The solution for me was to ask someone to film me. Lindsey Eversole of VT KnowledgeWorks helped me with my angel investor application video, Z. Kelly Queijo took the video for my application to be a blogger for Murphy-Goode, and Jarred Foresman filmed this video for the blog I write for VT KnowledgeWorks.
As you can see, I haven't quite ditched the flared nostrils yet, but, after practice, I've got the eye contact down. Whether you agree with what I'm saying or not, it's pretty clear that I mean what I say.
Video yourself. Get really comfortable looking straight into the camera and saying what you mean. The future of your business may depend upon it.
Posted by Handshake 2.0 at 6:03 AM on December 19, 2009:
Neither snow nor rain nor heat nor gloom of night stays these couriers from the swift completion of their appointed rounds.
Although the phrase is associated with the United States Postal Service, it could well apply to small businesses located in southwest Virginia under a state of emergency from Governor Tim Kaine due to a winter storm.
According to a 2006 U.S. Census Report, half of all United States businesses are home-based. In addition, "self-employed individuals who have no paid employees operate three-fourths of U.S. businesses." Entrepreneur reports that the typical home-based business has been in operation more than ten years.
For those operating virtual businesses in snowbound homes? It can be just another day of work.
Posted by Handshake 2.0 at 6:46 AM on December 18, 2009:
"RNR" refers to the Roanoke and New River Valleys of Virginia.
Connecting People in the RNR
a video show by Stuart Mease for Handshake 2.0
The opinions expressed by Stuart Mease or by those he interviews are solely their own. They are not necessarily shared by Handshake 2.0 or its clients, sponsors, or advertisers, or by Stuart Mease's employer.
Stuart writes the blog Connecting People. You can connect with Stuart in myriad ways both off-line and online, including on Twitter @stuartmease. Stuart Mease is an organizer of the Roanoke Creative Communities Leadership Project (CCLP) in Virginia. You can follow the program on Twitter @roanokecreative. Stuart Mease was a finalist for the NCTC NewVa Leadership Award 2009.
We consider Stuart Mease a thought leader and are honored he shares his views with Handshake 2.0.
Posted by Z. Kelly Queijo at 8:03 AM on December 17, 2009:
Flexibility, interesting work, and likable co-workers are cited by Penelope Trunk in the Brazen Careerist blog as the three most important criteria for Gen-Y when it comes to choosing where to work. Brazen Careerist is a career management resource for the next generation professionals.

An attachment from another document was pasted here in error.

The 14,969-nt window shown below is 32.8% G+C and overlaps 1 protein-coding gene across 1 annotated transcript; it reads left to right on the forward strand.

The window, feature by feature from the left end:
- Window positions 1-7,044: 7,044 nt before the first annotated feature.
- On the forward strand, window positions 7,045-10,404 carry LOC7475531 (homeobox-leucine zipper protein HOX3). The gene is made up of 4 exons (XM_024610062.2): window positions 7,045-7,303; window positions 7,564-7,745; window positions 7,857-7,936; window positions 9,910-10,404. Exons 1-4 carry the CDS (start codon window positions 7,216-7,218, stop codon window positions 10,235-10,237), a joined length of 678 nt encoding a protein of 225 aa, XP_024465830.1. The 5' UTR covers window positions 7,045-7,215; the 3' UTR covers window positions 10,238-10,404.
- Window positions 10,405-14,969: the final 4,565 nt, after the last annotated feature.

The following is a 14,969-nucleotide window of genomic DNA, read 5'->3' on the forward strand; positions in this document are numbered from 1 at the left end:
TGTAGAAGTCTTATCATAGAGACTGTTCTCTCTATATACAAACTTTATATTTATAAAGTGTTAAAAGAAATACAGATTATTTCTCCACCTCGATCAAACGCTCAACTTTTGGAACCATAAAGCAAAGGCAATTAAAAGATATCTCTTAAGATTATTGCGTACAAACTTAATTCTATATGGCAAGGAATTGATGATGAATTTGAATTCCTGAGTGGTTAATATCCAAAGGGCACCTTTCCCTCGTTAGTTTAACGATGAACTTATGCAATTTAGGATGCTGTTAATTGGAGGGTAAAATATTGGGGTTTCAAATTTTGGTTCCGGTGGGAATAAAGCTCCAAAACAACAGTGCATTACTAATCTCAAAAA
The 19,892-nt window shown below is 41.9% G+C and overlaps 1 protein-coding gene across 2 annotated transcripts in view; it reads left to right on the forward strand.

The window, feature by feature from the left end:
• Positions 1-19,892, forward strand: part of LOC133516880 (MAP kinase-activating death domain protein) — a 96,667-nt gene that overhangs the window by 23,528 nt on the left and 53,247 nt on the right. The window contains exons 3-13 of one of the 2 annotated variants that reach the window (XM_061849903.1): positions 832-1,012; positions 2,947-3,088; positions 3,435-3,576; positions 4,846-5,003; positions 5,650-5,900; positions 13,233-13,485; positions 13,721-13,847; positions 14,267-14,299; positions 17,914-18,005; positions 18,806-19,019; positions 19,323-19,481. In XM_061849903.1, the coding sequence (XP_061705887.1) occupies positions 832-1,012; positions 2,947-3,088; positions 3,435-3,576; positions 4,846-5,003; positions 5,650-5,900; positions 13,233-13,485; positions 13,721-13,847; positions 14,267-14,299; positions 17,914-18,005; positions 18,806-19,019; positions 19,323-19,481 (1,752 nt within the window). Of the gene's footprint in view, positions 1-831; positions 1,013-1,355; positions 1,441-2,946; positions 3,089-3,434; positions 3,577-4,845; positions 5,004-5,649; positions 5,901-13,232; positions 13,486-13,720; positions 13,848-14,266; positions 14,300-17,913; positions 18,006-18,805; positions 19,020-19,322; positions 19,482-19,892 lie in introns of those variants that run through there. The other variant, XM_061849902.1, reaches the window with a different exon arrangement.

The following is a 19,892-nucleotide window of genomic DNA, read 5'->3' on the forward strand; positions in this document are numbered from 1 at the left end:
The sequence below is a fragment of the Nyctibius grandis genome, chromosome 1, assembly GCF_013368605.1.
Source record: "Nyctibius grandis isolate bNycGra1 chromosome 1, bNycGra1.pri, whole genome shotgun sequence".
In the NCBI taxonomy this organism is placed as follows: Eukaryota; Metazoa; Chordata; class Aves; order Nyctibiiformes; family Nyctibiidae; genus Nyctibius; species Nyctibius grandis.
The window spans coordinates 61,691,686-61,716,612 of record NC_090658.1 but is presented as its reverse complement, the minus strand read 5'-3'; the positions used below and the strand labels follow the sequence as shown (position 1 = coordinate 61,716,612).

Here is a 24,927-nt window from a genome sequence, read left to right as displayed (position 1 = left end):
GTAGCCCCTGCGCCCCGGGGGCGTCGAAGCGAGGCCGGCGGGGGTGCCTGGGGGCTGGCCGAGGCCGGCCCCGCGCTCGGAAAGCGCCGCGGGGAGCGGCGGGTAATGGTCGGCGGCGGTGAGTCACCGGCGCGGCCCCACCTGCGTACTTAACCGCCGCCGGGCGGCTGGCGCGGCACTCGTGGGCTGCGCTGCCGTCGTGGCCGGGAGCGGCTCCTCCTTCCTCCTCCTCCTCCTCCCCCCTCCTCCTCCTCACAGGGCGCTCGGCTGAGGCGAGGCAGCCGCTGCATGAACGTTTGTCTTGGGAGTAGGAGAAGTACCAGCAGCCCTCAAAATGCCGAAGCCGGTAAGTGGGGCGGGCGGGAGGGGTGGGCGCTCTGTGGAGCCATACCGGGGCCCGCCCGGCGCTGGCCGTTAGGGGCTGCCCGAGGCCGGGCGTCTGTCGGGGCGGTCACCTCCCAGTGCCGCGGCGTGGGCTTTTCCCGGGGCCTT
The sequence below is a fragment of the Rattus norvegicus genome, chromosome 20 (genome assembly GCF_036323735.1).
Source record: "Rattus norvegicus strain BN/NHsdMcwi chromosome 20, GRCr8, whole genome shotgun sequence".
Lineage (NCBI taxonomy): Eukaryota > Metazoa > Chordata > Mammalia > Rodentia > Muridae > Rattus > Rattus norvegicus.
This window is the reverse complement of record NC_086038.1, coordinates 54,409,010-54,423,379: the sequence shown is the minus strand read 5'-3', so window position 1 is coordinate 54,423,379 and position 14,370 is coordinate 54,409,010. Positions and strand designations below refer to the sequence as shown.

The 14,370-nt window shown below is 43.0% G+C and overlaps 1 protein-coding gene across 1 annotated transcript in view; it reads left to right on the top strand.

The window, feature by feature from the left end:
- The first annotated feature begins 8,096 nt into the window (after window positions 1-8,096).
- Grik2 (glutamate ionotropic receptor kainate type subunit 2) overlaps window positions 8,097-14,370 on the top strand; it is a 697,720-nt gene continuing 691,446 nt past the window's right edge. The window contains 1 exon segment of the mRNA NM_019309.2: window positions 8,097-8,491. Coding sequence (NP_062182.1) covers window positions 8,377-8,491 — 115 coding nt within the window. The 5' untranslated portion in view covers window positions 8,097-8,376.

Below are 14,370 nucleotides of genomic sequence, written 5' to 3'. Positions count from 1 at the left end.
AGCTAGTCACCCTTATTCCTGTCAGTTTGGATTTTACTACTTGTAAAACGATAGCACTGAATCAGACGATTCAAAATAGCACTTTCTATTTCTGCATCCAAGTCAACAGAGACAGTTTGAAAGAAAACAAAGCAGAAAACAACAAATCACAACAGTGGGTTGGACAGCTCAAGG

The company partnered with PayScale to establish criteria for the first Brazen Careerist Top 50 Places to Work. While salary is always an important factor in the job selection process, it was not considered a key criteria for selection. With salary information now public and searchable by position and location, Trunk states in her blog that “the days when a company can screw you by underpaying you are over.” The Gen-Y population accepts this and, instead, turns its attention to workplace environment and corporate philosophy and culture as key criteria for employment. The companies that made the Brazen Careerist list employ a minimum of 2500 and come close to reaching a 50-50 gender balance.
Here in the RNR (Roanoke and New River Valley regions), the larger employers come from manufacturing and education. As a region, we face the challenge of retaining and attracting the 10,000 -15,000 or so who graduate each spring from the area's rich selection of 2- and 4-year colleges and universities.
Jim Flowers, Director of VT Knowledge Works, suggests in Growing a Regional Economy - One Small Company at a Time that building an entrepreneurial region founded on 21st century technologies and market trends should be encouraged and supported. With 1/3 of all jobs being created by small companies with 20 employees or fewer, it's safe to say that in addition to salary, size probably won't matter to future Gen-Ys either - especially if the environment is friendly, flexible and interesting.
The next generation of college graduates: prospective students attend Open House and tour Radford University.
Photo taken with camera loaned to blogger Z.Kelly Queijo by Olympus.